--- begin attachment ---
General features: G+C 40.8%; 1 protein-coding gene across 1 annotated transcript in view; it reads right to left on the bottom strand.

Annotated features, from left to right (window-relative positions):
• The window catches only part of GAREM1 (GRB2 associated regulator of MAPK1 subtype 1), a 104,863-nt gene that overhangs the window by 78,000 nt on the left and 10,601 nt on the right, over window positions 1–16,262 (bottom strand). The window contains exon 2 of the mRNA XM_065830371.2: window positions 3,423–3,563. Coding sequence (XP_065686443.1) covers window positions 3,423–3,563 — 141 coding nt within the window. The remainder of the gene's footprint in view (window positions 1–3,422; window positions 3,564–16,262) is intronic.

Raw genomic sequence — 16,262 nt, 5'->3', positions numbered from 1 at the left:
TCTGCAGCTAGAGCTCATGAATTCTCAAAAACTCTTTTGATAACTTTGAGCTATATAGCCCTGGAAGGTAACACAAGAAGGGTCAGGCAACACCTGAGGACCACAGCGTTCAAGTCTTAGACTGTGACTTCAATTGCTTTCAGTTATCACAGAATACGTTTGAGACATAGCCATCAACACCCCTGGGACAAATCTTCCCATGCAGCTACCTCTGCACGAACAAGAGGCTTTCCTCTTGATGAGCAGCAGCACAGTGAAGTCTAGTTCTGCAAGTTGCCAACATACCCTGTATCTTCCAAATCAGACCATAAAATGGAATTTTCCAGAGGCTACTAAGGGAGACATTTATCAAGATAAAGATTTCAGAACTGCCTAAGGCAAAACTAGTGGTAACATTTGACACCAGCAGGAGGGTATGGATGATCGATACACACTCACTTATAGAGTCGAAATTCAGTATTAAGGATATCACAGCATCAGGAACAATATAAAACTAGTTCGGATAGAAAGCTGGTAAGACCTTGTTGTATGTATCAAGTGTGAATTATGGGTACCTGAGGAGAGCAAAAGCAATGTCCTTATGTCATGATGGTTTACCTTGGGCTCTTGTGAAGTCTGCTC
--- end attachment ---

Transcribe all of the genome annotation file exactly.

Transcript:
General features: G+C 40.8%; 1 protein-coding gene across 1 annotated transcript in view; it reads right to left on the bottom strand.

Annotated features, from left to right (window-relative positions):
• The window catches only part of GAREM1 (GRB2 associated regulator of MAPK1 subtype 1), a 104,863-nt gene that overhangs the window by 78,000 nt on the left and 10,601 nt on the right, over window positions 1–16,262 (bottom strand). The window contains exon 2 of the mRNA XM_065830371.2: window positions 3,423–3,563. Coding sequence (XP_065686443.1) covers window positions 3,423–3,563 — 141 coding nt within the window. The remainder of the gene's footprint in view (window positions 1–3,422; window positions 3,564–16,262) is intronic.

Raw genomic sequence — 16,262 nt, 5'->3', positions numbered from 1 at the left:
TCTGCAGCTAGAGCTCATGAATTCTCAAAAACTCTTTTGATAACTTTGAGCTATATAGCCCTGGAAGGTAACACAAGAAGGGTCAGGCAACACCTGAGGACCACAGCGTTCAAGTCTTAGACTGTGACTTCAATTGCTTTCAGTTATCACAGAATACGTTTGAGACATAGCCATCAACACCCCTGGGACAAATCTTCCCATGCAGCTACCTCTGCACGAACAAGAGGCTTTCCTCTTGATGAGCAGCAGCACAGTGAAGTCTAGTTCTGCAAGTTGCCAACATACCCTGTATCTTCCAAATCAGACCATAAAATGGAATTTTCCAGAGGCTACTAAGGGAGACATTTATCAAGATAAAGATTTCAGAACTGCCTAAGGCAAAACTAGTGGTAACATTTGACACCAGCAGGAGGGTATGGATGATCGATACACACTCACTTATAGAGTCGAAATTCAGTATTAAGGATATCACAGCATCAGGAACAATATAAAACTAGTTCGGATAGAAAGCTGGTAAGACCTTGTTGTATGTATCAAGTGTGAATTATGGGTACCTGAGGAGAGCAAAAGCAATGTCCTTATGTCATGATGGTTTACCTTGGGCTCTTGTGAAGTCTGCTC